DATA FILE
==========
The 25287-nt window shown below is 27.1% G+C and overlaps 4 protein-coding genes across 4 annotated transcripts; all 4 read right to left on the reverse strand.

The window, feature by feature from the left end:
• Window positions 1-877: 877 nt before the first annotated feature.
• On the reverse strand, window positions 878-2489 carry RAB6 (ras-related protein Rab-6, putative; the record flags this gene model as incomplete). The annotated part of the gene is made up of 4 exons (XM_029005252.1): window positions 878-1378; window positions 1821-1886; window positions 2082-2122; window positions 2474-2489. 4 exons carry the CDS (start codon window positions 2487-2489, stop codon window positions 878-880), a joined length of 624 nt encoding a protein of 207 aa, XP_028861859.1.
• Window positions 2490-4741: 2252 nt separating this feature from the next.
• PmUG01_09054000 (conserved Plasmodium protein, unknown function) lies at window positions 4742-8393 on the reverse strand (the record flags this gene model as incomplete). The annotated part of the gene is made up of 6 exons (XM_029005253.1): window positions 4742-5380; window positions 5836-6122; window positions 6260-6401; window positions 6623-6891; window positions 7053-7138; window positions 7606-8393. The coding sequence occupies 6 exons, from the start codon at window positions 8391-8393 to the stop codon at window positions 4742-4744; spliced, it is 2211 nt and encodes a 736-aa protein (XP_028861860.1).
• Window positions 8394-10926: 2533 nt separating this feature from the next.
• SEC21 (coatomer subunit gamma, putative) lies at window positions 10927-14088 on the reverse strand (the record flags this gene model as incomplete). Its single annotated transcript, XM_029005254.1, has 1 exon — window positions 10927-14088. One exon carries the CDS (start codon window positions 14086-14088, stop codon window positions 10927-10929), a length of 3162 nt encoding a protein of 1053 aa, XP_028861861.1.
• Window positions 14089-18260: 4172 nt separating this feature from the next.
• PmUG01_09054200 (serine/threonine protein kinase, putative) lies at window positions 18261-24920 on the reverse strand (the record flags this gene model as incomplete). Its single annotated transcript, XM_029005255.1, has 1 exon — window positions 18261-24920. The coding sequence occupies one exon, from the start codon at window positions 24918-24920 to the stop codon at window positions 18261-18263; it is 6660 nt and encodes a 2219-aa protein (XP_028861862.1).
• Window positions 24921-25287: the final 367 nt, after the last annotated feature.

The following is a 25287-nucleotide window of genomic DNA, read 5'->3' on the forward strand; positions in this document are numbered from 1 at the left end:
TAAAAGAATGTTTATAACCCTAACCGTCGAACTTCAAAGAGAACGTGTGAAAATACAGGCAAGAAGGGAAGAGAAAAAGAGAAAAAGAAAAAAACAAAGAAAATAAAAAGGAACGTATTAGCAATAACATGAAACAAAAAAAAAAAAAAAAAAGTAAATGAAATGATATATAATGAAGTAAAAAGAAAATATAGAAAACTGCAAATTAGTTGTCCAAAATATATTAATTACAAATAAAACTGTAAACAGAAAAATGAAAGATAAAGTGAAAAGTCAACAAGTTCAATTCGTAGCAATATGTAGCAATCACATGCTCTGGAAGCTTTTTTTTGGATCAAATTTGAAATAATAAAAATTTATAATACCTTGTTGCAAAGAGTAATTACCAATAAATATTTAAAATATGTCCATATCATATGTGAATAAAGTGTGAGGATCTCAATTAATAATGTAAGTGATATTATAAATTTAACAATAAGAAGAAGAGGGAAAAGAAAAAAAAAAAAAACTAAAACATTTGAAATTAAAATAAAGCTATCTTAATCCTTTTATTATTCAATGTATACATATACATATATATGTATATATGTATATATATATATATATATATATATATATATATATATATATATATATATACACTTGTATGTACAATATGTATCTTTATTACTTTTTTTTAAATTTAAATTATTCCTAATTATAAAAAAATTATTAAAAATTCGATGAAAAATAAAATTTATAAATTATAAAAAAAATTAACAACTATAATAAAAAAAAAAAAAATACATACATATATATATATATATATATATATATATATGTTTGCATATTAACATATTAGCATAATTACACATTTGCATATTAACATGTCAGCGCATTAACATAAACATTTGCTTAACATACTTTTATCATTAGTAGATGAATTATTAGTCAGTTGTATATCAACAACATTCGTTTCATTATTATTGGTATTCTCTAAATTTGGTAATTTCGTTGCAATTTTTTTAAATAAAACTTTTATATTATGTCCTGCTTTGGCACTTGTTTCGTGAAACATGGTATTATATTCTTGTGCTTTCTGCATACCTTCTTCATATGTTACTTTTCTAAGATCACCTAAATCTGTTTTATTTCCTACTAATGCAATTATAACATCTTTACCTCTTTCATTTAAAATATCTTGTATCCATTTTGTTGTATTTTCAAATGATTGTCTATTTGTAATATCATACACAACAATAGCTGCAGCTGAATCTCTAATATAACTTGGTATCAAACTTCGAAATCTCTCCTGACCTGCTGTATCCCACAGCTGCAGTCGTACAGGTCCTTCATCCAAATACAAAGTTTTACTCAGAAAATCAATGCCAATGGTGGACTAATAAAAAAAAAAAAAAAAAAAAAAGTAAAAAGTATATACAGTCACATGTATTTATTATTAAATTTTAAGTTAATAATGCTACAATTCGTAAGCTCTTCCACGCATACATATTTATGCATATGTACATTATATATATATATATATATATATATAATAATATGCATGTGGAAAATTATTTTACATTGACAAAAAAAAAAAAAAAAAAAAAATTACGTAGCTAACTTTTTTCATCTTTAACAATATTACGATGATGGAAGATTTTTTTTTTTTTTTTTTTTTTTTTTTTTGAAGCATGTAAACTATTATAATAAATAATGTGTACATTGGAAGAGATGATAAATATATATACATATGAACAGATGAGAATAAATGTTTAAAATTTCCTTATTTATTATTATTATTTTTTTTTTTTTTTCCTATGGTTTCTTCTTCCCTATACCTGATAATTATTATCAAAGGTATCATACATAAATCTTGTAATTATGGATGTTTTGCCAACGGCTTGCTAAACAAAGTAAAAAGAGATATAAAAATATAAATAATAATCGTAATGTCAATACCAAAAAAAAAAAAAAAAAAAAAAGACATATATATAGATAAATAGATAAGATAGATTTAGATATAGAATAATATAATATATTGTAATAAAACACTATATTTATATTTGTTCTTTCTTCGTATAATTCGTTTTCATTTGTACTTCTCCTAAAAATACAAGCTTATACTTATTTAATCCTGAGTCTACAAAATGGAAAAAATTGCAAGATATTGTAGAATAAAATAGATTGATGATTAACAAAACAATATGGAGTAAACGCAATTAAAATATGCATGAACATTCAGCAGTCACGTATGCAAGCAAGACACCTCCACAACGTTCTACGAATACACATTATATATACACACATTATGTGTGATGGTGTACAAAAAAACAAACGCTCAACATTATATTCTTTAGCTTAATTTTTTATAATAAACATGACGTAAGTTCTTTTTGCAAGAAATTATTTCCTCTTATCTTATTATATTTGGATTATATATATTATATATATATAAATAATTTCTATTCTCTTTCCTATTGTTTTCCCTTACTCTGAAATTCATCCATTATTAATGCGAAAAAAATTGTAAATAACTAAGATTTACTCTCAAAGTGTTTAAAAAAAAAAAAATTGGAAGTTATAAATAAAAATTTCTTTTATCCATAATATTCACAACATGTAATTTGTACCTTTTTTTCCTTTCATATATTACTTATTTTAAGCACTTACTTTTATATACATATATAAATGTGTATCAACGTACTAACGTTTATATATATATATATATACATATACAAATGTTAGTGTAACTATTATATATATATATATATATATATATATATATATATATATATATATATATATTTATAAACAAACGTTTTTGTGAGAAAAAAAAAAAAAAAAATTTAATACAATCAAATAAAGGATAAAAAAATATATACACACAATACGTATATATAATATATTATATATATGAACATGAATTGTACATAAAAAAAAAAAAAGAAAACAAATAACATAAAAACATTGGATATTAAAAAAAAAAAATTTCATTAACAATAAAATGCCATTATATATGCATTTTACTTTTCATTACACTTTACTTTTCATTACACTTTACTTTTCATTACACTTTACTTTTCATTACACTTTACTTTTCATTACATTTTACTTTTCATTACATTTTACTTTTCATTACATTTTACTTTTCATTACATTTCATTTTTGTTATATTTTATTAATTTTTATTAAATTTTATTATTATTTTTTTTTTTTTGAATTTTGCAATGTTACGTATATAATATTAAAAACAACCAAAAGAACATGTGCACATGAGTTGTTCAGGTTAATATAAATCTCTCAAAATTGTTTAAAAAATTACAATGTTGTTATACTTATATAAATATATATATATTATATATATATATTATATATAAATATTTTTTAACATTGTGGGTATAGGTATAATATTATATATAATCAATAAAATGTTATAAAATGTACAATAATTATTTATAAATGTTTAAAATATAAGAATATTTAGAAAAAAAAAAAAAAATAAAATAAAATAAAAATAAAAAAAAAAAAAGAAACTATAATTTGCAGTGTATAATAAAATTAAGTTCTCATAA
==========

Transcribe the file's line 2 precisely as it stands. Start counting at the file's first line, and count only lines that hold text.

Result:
The window, feature by feature from the left end: